Subsea installations have also become more complex. Where there were initially only tree valves and a few sensors, it is now common to have advanced sensors on every tree (e.g., multiphase flowmeters and acoustic leak detectors). Subsea pumping stations have become more common during the last 25 years, and subsea gas-compression stations are emerging now. Electric valve actuators are being used for some subsea stations, also creating large amounts of data. In the future, subsea separation and reinjection stations will evolve for water or CO2 removal and reinjection subsea.
Advanced tools for data analysis have been developed for topside applications, and they can now be leveraged for use on subsea plants. One such tool is known as an “expert system,” in which a knowledge-based system reasons over incoming alarm data and suggests possible root causes with probabilities. Such a system can also explain its reasoning by referring to defined rules and input data, further assisting the operator in finding the cause of a problem. (A single actual fault can generate a torrent of alarms, all time tagged within a second or so, making it sometimes difficult to determine the possible root cause.)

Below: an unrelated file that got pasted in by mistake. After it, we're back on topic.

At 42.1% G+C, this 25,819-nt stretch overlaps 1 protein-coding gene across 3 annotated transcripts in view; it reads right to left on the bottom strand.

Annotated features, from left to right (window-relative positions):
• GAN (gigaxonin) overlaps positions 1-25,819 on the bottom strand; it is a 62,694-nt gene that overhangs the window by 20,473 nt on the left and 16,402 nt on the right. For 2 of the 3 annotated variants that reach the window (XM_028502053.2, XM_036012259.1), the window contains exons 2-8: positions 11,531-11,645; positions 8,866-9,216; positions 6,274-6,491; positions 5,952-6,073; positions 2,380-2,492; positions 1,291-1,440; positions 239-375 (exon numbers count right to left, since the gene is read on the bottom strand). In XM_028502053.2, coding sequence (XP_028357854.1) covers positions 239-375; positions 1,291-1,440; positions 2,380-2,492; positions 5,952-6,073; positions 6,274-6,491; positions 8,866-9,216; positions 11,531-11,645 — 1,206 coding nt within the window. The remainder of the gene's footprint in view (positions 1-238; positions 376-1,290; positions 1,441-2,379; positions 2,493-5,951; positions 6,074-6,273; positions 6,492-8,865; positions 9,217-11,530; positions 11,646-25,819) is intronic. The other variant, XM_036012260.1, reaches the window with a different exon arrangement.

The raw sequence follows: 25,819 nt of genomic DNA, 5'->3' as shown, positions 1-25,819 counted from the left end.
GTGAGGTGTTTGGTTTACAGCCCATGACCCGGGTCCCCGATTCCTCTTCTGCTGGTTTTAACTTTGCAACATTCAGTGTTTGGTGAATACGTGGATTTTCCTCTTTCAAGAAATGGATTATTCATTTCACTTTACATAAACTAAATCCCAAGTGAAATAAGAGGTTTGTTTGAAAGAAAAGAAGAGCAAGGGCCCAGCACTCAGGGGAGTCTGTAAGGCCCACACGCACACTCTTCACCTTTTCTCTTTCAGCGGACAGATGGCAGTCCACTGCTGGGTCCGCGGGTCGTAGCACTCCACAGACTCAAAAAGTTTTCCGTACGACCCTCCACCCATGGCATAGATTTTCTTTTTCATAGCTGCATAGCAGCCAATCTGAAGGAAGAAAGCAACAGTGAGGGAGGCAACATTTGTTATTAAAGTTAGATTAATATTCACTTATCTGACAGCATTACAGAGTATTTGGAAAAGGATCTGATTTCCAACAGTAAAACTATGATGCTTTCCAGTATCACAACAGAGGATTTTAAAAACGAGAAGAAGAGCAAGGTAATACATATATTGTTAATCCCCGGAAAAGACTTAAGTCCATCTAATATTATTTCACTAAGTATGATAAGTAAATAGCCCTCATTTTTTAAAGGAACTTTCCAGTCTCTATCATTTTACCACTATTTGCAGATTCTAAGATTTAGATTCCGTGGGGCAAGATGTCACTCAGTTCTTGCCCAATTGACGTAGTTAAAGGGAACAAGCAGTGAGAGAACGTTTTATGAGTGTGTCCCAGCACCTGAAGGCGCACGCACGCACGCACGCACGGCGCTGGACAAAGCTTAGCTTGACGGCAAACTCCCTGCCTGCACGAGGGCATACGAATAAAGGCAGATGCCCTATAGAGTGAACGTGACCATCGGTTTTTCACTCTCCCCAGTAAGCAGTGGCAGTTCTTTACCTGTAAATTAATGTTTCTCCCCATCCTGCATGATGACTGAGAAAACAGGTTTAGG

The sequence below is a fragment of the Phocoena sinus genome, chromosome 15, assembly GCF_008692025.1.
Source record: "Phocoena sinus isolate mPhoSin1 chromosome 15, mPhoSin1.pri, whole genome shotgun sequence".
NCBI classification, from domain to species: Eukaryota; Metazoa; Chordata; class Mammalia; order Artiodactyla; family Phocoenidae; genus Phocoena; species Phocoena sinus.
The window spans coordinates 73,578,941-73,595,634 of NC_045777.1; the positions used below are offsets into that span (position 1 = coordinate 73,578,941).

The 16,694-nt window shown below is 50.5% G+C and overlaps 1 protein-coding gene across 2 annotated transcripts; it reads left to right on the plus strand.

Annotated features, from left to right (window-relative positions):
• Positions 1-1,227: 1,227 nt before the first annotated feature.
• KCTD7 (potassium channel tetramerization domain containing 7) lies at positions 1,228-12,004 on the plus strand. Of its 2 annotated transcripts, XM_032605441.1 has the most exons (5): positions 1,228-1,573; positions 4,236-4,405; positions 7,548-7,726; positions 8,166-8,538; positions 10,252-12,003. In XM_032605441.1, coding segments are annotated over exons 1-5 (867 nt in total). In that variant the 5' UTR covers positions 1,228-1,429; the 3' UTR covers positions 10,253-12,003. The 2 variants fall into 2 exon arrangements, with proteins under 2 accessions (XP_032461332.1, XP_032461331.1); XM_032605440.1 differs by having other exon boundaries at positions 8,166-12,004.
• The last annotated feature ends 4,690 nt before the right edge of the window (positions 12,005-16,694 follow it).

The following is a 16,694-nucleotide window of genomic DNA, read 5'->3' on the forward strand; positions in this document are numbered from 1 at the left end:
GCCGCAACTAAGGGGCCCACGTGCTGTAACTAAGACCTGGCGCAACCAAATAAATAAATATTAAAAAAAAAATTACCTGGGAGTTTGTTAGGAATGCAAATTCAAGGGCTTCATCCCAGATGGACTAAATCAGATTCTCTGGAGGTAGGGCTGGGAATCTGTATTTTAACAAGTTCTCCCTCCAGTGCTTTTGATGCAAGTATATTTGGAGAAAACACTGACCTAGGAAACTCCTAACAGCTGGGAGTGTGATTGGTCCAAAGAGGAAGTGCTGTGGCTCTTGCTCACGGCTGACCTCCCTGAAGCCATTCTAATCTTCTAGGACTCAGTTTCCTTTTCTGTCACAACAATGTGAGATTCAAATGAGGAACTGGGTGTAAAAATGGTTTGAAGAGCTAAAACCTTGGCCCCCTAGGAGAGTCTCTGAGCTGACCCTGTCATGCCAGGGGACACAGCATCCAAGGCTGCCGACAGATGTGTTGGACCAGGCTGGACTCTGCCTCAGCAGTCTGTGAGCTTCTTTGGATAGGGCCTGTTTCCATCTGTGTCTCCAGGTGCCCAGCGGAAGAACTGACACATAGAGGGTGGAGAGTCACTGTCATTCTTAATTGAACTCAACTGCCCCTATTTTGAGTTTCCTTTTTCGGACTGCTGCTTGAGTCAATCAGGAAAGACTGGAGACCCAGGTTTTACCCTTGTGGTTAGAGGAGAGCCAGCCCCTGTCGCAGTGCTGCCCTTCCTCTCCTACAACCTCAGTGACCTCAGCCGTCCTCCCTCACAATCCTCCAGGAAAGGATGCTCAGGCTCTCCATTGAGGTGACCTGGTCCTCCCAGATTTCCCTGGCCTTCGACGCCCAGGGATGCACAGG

Expert systems can be trained using machine-learning models trained by combining data sources (e.g., sensor data compared with data from the maintenance system). Users can also provide feedback to such a system, which leads to assisted learning and a system that improves with more time of use.
Along with conventional data sources from sensors in the control system, the CM system should also obtain data from, for instance, maintenance systems, detailing which components fail and the probable reason for failure. Traditionally this was performed by logging worldwide offshore reliability data into an offshore-reliability (OREDA) database, where one can see, for example, the average failure rate for a pressure sensor. This type of data is useful when designing new plants, giving input to redundancy strategies. However, this feedback loop through OREDA is slow, and also has low granularity. Information should be gathered from multiple installations, thus giving a better statistical overview of components with low failure rates.
Analysis of reported failures may also lead to better knowledge about how to be able to observe the development of failure ahead of time, enabling better predictive models. Also, deficiencies in product design may be become apparent, leading to focus on product developments in certain areas.